Full-text · Article · Feb 2013 · PLoS ONE
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    • "Another study [18], using a Polish sample set, concluded that the role of the GJB2 c.35delG mutation as a determining factor in noise susceptibility is negligible. However, both studies were performed in different sample sets – Van Eyken et al. [18] analyzed Caucasians samples with an age range of 53–67 years, originating from 7 countries and Polish workers exposed to occupational noise; while Carlsson et al. [1] performed this analysis in the Swedish population . Van Laer et al. [19] detected that the variation in genes involved in coupling of cells and potassium recycling in the inner ear such as KCNE1, KCNQ1 and KC- NQ4 might partly explain the variability in susceptibility to noise. "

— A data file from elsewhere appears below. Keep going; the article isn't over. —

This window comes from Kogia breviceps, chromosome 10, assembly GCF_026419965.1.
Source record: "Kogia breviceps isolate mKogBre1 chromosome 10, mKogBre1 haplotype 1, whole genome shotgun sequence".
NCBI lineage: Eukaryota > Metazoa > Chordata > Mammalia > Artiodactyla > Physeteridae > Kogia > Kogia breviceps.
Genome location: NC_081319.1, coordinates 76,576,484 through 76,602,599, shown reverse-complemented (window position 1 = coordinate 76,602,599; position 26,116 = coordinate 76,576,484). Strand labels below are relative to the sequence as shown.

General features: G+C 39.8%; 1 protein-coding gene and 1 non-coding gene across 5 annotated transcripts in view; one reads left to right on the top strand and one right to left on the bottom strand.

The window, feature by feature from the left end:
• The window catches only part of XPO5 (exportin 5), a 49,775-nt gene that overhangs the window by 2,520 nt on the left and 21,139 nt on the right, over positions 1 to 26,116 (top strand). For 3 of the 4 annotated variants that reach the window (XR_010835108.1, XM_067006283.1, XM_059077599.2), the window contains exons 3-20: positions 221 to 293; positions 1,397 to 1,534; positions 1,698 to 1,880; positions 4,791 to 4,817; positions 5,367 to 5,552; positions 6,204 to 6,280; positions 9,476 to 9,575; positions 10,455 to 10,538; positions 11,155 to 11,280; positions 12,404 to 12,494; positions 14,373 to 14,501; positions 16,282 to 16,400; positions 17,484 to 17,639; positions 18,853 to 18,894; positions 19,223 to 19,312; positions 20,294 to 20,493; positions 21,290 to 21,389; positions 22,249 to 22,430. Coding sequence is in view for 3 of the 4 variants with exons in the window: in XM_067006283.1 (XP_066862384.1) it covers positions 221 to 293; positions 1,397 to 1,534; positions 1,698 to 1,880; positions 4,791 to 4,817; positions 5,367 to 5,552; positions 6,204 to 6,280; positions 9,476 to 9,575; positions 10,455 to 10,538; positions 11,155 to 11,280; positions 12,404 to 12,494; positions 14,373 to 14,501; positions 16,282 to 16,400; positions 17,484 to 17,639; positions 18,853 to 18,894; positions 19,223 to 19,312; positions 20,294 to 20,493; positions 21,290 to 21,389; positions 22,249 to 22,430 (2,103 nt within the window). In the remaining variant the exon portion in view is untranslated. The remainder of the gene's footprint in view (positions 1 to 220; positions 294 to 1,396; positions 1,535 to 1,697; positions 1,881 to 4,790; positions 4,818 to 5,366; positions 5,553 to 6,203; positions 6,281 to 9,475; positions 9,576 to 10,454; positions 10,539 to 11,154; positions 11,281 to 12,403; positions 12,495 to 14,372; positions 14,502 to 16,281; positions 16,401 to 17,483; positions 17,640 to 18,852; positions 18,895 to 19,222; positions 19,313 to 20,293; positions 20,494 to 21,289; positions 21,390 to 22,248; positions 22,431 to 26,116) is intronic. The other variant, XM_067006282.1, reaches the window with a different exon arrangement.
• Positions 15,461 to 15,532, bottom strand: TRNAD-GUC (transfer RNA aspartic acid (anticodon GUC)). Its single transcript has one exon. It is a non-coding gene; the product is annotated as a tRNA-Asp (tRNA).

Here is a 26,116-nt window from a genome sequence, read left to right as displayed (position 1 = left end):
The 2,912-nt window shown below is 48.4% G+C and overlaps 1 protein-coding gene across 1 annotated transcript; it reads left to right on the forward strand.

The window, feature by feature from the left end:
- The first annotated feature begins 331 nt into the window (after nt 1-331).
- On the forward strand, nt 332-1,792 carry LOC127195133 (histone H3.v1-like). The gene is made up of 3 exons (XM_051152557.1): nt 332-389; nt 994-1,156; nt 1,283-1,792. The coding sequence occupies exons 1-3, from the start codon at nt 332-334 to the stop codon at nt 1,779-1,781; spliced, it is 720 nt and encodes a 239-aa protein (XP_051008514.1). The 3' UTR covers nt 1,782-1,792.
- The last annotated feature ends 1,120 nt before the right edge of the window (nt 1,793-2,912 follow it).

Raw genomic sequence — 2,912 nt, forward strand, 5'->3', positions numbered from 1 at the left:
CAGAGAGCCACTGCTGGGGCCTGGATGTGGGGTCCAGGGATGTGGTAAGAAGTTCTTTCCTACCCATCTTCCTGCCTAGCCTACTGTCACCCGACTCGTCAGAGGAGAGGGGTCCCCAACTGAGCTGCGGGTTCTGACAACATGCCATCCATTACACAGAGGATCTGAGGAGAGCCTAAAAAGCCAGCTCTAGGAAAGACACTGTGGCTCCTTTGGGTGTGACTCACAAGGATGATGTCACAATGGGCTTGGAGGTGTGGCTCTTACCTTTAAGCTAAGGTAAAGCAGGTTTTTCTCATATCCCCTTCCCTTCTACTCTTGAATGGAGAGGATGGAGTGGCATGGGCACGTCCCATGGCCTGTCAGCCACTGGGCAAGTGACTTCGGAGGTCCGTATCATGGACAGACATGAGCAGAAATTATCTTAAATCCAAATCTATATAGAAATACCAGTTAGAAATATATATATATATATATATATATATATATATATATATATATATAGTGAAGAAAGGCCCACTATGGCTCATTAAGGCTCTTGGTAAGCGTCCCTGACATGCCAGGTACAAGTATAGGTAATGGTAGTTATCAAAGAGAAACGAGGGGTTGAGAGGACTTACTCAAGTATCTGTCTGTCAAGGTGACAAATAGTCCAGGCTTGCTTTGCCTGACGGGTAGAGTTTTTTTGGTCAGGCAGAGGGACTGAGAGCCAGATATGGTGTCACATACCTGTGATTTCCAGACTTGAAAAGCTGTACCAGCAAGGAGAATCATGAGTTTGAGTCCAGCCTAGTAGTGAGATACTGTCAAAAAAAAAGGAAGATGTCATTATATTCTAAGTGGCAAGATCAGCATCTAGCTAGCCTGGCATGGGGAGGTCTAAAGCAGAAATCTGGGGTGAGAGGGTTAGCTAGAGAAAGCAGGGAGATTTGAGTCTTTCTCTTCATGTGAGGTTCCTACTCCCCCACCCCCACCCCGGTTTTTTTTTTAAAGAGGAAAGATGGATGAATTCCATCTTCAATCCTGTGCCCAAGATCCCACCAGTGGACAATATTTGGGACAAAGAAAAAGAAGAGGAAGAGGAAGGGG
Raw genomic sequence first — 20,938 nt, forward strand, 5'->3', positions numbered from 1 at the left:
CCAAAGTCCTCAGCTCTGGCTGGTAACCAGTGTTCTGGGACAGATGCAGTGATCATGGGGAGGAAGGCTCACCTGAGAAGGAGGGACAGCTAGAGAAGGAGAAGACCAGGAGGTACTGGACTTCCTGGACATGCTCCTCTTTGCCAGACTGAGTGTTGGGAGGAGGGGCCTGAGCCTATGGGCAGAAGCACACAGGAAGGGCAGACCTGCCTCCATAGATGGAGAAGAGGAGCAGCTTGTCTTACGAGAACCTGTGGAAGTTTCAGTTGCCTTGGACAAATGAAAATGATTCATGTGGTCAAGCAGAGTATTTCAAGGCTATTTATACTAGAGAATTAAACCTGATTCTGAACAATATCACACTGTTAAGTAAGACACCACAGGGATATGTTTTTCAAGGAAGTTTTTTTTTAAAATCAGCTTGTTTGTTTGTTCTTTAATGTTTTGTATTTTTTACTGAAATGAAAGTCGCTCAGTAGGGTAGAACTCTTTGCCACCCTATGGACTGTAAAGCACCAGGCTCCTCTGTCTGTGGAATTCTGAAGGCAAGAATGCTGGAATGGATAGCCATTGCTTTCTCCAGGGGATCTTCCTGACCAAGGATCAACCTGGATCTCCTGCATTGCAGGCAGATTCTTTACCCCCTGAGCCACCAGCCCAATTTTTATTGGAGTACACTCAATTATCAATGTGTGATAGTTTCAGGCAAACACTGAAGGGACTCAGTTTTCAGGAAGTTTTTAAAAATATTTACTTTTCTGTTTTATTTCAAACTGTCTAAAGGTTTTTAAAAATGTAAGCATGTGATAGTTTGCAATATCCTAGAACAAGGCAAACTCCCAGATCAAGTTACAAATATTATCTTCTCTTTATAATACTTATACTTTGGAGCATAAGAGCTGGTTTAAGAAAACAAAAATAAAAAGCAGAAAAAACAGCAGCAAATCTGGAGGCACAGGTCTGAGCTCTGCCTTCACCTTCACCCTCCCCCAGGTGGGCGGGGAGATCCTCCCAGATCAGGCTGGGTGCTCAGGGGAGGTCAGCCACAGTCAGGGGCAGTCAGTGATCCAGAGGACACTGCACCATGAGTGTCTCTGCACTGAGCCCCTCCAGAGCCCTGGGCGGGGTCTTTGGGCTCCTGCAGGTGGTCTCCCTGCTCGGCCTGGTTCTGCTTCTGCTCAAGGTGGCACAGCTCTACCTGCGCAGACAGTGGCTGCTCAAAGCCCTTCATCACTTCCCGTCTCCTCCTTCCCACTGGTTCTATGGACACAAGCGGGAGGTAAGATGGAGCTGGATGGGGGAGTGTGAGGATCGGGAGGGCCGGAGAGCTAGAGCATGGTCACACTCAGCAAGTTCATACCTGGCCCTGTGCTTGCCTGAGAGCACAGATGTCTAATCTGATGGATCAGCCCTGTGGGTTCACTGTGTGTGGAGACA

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    ABSTRACT: To investigate whether single nucleotide polymorphisms (SNPs) in the Mn-superoxide dismutase gene (SOD2) underlie the susceptibility to noise-induced hearing loss (NIHL). Audiometric data from 2400 Chinese Han workers who exposed to occupational noise were analyzed. DNA samples were collected from the 10% most susceptible and the 10% most resistant individuals, and five SNPs (SOD2 rs2842980, rs5746136, rs2758331, rs4880 and rs5746092) were genotyped by Taqman SNP Genotyping Kits. The SNP main effects and interactions between noise exposure and SNP were analyzed using logistic regression. Haplotypes were analyzed by using Haploview software. The CT genotype of rs4880 (SOD2 V16A SNP) was associated with a higher risk of NIHL (covariates-adjusted OR, 2.18; 95% CI, 1.34-3.54, P=0.002). Haplotype analysis revealed that the frequency of AGCCG at the five SNP loci was significantly higher in the susceptible group (P=0.020). With AGCTG as the reference, the OR (95% CI) was 2.63 (1.14, 6.06). The rs4880 polymorphisms imposed larger effects when the carriers were exposed to higher levels of noise, indicating the interaction between SNP and noise exposure. Our results suggest that SOD2 V16A SNP in the mitochondrial targeting sequence is associated with noise induced hearing loss in Chinese workers, and this effect was enhanced by higher levels of noise exposure.